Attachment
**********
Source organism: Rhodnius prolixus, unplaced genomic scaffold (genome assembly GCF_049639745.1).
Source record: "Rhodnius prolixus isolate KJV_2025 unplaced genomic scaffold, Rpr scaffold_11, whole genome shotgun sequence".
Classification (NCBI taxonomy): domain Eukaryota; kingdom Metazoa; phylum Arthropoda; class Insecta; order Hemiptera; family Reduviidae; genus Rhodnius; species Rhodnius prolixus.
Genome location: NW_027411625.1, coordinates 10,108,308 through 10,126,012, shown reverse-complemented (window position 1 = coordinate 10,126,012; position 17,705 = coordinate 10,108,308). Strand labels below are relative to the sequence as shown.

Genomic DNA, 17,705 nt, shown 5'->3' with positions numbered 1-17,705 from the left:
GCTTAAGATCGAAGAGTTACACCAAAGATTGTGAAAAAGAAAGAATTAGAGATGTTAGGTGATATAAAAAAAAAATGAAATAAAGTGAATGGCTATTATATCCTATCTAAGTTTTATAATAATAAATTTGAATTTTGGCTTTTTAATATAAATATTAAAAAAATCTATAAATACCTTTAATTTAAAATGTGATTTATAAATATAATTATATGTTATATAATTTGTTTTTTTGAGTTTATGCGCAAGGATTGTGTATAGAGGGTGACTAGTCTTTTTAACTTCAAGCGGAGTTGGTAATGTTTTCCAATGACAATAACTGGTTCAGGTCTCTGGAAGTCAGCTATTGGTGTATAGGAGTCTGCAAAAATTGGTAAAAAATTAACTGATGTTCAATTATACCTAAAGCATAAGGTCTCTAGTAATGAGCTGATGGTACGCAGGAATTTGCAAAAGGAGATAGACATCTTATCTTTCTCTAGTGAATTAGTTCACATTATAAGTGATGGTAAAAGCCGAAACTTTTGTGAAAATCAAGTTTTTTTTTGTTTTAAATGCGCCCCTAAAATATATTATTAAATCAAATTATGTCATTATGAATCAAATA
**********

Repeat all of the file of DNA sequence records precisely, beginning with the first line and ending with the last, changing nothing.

Source organism: Rhodnius prolixus, unplaced genomic scaffold (genome assembly GCF_049639745.1).
Source record: "Rhodnius prolixus isolate KJV_2025 unplaced genomic scaffold, Rpr scaffold_11, whole genome shotgun sequence".
Classification (NCBI taxonomy): domain Eukaryota; kingdom Metazoa; phylum Arthropoda; class Insecta; order Hemiptera; family Reduviidae; genus Rhodnius; species Rhodnius prolixus.
Genome location: NW_027411625.1, coordinates 10,108,308 through 10,126,012, shown reverse-complemented (window position 1 = coordinate 10,126,012; position 17,705 = coordinate 10,108,308). Strand labels below are relative to the sequence as shown.

Genomic DNA, 17,705 nt, shown 5'->3' with positions numbered 1-17,705 from the left:
GCTTAAGATCGAAGAGTTACACCAAAGATTGTGAAAAAGAAAGAATTAGAGATGTTAGGTGATATAAAAAAAAAATGAAATAAAGTGAATGGCTATTATATCCTATCTAAGTTTTATAATAATAAATTTGAATTTTGGCTTTTTAATATAAATATTAAAAAAATCTATAAATACCTTTAATTTAAAATGTGATTTATAAATATAATTATATGTTATATAATTTGTTTTTTTGAGTTTATGCGCAAGGATTGTGTATAGAGGGTGACTAGTCTTTTTAACTTCAAGCGGAGTTGGTAATGTTTTCCAATGACAATAACTGGTTCAGGTCTCTGGAAGTCAGCTATTGGTGTATAGGAGTCTGCAAAAATTGGTAAAAAATTAACTGATGTTCAATTATACCTAAAGCATAAGGTCTCTAGTAATGAGCTGATGGTACGCAGGAATTTGCAAAAGGAGATAGACATCTTATCTTTCTCTAGTGAATTAGTTCACATTATAAGTGATGGTAAAAGCCGAAACTTTTGTGAAAATCAAGTTTTTTTTTGTTTTAAATGCGCCCCTAAAATATATTATTAAATCAAATTATGTCATTATGAATCAAATA